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Navy jet crash: 'buffer zones' sought to protect neighborhoods

April 07, 2012|By David Zucchino
  • An Air Force F-22 raptor takes off from Langley Air Force Base in Virginia, where officials have expanded a buffer zone around the base to protect neighborhoods from mishaps.
An Air Force F-22 raptor takes off from Langley Air Force Base in Virginia,… (Gary C. Knapp / Associated…)

VIRGINIA BEACH, Va. -- Municipalities in the Hampton Roads area, which is near the site of Friday’s U.S. Navy fighter jet crash in Virginia Beach, have bought land around a nearby Air Force base in hopes of minimizing damage from potential military air disasters.

The Daily Press reports that officials have attempted to expand a safety buffer zone south and west of Langley Air Force Base in Hampton to keep development from encroaching on the base’s landing and takeoff areas. Langley is less than 20 miles from Naval Air Station Oceana, where a U.S. Navy F/A-18D Hornet took off before slamming into an apartment complex two miles from the base.

Seven people, including the plane’s two crewmen, were injured, but no one was reported killed. The Navy said the Hornet had experienced a "catastrophic mechanical malfunction" before the two airmen parachuted to safety.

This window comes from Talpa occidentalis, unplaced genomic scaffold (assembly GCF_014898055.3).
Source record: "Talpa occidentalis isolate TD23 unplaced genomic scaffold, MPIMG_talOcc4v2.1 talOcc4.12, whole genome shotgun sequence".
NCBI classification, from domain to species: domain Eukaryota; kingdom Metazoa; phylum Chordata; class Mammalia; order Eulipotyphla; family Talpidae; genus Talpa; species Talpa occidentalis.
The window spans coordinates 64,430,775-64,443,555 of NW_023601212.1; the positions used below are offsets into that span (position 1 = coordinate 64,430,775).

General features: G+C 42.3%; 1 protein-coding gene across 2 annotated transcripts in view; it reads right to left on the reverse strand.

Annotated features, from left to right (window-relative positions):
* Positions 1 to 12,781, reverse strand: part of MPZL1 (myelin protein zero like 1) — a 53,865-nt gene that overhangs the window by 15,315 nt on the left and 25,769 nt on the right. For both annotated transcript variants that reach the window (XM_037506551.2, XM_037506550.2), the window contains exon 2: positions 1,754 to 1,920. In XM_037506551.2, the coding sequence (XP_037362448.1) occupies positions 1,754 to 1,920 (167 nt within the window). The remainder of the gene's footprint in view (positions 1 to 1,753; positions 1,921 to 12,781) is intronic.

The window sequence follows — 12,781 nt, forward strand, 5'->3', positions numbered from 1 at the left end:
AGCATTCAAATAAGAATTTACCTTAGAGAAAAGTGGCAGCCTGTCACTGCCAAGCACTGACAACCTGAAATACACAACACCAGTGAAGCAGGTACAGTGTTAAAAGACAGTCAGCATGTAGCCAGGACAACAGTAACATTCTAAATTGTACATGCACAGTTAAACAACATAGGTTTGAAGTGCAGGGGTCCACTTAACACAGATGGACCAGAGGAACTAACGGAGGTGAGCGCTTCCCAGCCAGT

In 2010, a Joint Land Use Study financed by four municipalities bordering Langley recommended spending about $12 million to buy 31 acres to extend the air base’s buffer zone, the Daily Press reported.  The cities of Hampton, Newport News and Paquoson, along with York County, have requested state and federal funds to purchase the land.

In November, Virginia Beach bought nearly 800 acres of woods and farmland to protect Naval Air Station Oceana from encroaching development.  City officials have said they will commit $15 million a year to help stop development around the base.

The Virginia Beach purchase is considered a model of community action to protect local residents and military flight crews, Bruce Sturk, Hampton’s director of federal facilities support, told the newspaper.


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